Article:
Mitchell didn't hold back  on today's Morning Joe, accusing the President of "bungling," being "ambivalent," and of undercutting his Secretary of State and Vice-President.  For good measure, Mitchell suggested that in his heart of hearts, fellow panelist and former Obama spox Robert Gibbs agreed with her acidulous assessment.  View the video after the jump.

By Evan Mantel | | September 4, 2013 | 1:26 AM EDT

The murder trial of Eva Hessington goes poorly so the lawyers at Pearson Darby Spector go with an ethically questionable Hail Mary.

By Tom Blumer | | September 4, 2013 | 12:50 AM EDT

The AFL-CIO has just lost 40,000 of its most militant members, and it's not news at the Associated Press's national site (there is a regional AP story at the Seattle Times) or at the New York Times. It is getting virtually no other establishment press coverage (results at the link are primarily center-right blogs and similar outlets).

The departing members are those in the International Longshore and Warehouse Union. In a three-page letter to AFL-CIO head Richard Trumka, ILWU President Donald McEllrath laid out concerns over picket-line crossings and encroachments by other AFL-CIO affilliates, but also cited Trumka's "overly moderate, compromising policy positions on such important matters as immigration, labor law reform, health care reform, and international labor issues." A few paragraphs from AP's unbylined regional story are after the jump (bolds are mine throughout this post):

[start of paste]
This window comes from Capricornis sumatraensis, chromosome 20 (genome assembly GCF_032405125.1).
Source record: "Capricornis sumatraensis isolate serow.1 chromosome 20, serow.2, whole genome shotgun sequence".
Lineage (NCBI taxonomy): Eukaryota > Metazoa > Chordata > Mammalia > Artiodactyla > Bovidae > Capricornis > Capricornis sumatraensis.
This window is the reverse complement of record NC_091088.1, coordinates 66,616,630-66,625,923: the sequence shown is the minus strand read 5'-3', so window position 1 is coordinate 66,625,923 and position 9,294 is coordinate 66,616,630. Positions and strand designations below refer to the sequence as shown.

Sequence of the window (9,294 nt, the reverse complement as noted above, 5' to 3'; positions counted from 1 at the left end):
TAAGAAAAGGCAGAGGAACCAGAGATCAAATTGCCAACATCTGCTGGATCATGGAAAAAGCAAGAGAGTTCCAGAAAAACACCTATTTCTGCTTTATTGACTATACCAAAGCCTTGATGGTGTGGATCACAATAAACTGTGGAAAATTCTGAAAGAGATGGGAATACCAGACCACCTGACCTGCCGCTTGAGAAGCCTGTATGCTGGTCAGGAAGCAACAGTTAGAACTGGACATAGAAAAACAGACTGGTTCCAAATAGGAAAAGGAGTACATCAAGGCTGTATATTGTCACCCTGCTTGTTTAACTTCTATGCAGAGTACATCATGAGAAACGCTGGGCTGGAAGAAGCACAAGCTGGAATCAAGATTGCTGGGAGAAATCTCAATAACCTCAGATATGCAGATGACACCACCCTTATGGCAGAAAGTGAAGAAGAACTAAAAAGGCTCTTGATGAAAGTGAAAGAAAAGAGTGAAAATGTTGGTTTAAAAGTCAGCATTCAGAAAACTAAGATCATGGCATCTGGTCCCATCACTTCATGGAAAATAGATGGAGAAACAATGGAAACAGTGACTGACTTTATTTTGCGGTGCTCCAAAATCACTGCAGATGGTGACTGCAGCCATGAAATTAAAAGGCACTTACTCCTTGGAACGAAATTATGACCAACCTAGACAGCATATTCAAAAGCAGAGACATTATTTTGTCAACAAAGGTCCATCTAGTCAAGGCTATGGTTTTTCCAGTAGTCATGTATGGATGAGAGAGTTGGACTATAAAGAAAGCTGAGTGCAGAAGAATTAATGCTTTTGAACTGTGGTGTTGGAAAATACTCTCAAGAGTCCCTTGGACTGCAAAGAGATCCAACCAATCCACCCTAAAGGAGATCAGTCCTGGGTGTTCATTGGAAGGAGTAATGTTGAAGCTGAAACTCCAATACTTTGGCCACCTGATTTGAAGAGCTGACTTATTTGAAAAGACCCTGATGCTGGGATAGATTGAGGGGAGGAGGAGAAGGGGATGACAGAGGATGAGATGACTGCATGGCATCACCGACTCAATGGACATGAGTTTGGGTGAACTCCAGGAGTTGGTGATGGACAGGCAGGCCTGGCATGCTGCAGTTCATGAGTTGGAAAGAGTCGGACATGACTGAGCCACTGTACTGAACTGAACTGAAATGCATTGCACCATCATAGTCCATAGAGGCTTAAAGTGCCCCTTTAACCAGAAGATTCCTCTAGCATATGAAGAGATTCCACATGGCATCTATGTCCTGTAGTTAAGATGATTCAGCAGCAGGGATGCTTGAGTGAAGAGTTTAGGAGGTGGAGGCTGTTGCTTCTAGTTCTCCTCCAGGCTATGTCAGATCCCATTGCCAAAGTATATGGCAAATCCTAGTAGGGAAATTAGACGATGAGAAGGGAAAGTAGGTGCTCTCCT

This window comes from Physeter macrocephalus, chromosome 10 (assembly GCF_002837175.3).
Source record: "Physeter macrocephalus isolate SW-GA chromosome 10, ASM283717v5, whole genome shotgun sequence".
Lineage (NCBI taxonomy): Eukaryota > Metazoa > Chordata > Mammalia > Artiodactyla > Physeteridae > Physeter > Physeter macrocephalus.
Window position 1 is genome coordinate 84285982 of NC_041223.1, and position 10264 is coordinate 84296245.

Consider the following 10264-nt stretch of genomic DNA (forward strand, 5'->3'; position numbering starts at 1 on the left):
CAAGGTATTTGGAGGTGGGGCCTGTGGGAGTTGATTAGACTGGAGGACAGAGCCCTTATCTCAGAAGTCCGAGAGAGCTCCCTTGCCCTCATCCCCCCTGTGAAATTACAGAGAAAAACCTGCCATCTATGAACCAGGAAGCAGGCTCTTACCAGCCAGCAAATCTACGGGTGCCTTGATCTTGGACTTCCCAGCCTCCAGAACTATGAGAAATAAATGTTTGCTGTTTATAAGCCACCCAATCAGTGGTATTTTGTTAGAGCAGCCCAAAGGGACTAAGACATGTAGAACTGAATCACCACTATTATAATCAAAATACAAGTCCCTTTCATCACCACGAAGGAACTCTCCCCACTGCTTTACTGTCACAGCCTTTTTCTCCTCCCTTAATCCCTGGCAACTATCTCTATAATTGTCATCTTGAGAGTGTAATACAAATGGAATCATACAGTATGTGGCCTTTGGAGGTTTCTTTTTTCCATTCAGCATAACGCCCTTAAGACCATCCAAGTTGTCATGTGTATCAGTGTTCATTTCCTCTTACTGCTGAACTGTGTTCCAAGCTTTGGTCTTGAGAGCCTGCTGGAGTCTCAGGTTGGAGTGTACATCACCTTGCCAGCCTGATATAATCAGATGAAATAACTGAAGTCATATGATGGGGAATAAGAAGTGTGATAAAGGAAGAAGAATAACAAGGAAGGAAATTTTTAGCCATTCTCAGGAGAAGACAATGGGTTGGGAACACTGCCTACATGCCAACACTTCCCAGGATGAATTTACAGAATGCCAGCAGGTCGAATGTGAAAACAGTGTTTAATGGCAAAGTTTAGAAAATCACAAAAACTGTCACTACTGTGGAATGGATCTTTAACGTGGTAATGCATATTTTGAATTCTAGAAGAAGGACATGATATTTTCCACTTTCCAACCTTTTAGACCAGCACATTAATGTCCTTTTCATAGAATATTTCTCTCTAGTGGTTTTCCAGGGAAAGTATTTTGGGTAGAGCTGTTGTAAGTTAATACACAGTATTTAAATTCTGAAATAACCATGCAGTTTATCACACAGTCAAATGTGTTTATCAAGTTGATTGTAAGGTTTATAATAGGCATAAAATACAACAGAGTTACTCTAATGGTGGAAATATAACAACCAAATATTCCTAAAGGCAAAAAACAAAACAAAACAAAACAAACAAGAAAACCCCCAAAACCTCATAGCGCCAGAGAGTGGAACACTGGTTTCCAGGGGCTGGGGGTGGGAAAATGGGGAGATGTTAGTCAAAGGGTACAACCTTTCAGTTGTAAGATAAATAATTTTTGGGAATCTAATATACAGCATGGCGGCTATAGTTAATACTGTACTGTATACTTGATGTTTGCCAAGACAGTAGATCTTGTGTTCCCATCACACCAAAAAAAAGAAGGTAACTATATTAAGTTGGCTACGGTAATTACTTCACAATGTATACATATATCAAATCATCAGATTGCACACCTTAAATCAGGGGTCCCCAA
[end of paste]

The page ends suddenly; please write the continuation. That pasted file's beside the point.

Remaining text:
By Brent Bozell | | September 3, 2013 | 11:24 PM EDT

Barack Obama ran for president as the last of the red-hot pacifists, so it might have sounded preposterous to predict that after a few security briefings at the White House, President Obama would follow in the same policy footsteps of horrid warmonger George Bush, with his anti-terrorist wars and strategies.

So where is the anti-war movement now?

By Tim Graham | | September 3, 2013 | 10:44 PM EDT

People magazine reported Katie Couric is getting married again. Boyfriend John Molner, 50, a banker, popped the question to Couric, 56, with “a spectacular diamond ring at sunset on the beach in East Hampton, N.Y. “